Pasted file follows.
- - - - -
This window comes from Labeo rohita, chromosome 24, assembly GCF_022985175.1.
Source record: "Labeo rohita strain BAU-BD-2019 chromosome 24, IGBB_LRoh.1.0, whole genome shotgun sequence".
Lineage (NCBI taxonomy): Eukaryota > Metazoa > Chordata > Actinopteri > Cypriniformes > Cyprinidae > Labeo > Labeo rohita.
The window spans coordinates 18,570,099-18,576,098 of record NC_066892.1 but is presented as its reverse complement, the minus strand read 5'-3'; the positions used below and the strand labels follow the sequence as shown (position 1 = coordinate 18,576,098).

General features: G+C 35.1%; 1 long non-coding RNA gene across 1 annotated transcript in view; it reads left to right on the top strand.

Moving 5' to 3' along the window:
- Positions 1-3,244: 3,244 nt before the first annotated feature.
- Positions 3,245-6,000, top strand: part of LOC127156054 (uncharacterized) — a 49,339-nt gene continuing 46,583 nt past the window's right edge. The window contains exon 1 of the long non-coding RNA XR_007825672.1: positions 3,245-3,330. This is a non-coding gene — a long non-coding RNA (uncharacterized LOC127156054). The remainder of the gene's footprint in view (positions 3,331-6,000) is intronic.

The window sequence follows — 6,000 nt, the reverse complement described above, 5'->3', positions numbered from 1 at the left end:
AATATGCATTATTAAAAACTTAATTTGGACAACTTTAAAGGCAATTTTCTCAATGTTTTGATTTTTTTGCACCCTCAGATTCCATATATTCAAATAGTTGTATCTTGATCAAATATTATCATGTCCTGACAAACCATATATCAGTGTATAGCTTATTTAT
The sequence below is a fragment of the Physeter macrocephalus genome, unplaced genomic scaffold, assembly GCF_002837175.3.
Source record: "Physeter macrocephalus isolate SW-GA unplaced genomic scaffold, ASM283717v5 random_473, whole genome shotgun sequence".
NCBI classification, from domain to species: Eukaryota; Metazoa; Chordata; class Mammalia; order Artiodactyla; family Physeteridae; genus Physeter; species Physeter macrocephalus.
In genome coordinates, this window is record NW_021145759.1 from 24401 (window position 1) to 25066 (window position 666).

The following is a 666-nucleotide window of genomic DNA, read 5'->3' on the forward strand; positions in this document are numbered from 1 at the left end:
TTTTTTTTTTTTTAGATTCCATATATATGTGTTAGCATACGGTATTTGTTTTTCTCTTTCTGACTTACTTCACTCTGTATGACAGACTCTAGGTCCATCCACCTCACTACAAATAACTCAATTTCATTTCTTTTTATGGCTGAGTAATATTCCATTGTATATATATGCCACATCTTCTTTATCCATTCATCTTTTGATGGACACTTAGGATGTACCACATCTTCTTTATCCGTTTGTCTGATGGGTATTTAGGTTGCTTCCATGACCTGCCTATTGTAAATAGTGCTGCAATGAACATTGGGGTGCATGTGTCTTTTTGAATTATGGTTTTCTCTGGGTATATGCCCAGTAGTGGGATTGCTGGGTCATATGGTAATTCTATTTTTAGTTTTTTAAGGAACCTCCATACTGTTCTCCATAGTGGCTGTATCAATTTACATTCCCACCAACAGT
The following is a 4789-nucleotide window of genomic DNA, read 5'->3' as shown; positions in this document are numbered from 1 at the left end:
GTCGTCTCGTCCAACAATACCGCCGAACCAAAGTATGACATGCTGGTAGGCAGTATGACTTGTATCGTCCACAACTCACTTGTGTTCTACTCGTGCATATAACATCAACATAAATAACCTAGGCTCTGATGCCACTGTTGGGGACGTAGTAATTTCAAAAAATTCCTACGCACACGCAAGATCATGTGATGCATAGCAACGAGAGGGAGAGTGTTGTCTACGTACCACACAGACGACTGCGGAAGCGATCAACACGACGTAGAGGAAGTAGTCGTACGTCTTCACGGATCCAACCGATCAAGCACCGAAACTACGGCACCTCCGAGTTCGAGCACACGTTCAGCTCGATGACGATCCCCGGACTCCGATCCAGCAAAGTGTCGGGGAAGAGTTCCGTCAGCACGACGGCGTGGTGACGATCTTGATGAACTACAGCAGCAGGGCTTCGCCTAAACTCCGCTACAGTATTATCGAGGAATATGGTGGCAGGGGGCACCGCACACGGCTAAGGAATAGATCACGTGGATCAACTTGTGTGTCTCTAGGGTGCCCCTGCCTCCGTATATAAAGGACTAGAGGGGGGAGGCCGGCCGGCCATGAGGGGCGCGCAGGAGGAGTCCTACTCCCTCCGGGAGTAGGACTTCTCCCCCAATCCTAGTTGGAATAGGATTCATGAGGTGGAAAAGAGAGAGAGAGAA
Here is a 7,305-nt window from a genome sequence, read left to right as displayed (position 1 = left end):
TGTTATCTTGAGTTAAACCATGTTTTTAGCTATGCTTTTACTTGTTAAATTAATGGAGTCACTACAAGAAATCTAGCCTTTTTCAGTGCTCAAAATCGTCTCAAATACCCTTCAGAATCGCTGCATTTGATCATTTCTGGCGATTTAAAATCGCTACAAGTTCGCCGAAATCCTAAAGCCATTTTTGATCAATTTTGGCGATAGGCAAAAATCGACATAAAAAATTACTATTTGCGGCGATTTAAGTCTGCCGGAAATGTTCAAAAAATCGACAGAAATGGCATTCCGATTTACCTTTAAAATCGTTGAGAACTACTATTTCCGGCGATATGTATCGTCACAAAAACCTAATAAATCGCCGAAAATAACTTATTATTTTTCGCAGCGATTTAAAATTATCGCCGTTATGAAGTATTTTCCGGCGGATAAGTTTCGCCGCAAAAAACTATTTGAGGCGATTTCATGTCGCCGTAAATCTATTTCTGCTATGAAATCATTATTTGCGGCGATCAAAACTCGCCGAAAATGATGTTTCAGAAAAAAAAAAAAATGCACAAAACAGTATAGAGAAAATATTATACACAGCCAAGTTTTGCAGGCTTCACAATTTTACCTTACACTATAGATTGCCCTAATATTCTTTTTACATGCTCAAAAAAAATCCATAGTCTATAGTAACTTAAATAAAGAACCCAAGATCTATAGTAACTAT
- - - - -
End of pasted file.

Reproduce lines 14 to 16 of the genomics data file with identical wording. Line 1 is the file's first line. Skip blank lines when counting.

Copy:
In genome coordinates, this window is record NW_021145759.1 from 24401 (window position 1) to 25066 (window position 666).

The following is a 666-nucleotide window of genomic DNA, read 5'->3' on the forward strand; positions in this document are numbered from 1 at the left end:
TTTTTTTTTTTTTAGATTCCATATATATGTGTTAGCATACGGTATTTGTTTTTCTCTTTCTGACTTACTTCACTCTGTATGACAGACTCTAGGTCCATCCACCTCACTACAAATAACTCAATTTCATTTCTTTTTATGGCTGAGTAATATTCCATTGTATATATATGCCACATCTTCTTTATCCATTCATCTTTTGATGGACACTTAGGATGTACCACATCTTCTTTATCCGTTTGTCTGATGGGTATTTAGGTTGCTTCCATGACCTGCCTATTGTAAATAGTGCTGCAATGAACATTGGGGTGCATGTGTCTTTTTGAATTATGGTTTTCTCTGGGTATATGCCCAGTAGTGGGATTGCTGGGTCATATGGTAATTCTATTTTTAGTTTTTTAAGGAACCTCCATACTGTTCTCCATAGTGGCTGTATCAATTTACATTCCCACCAACAGT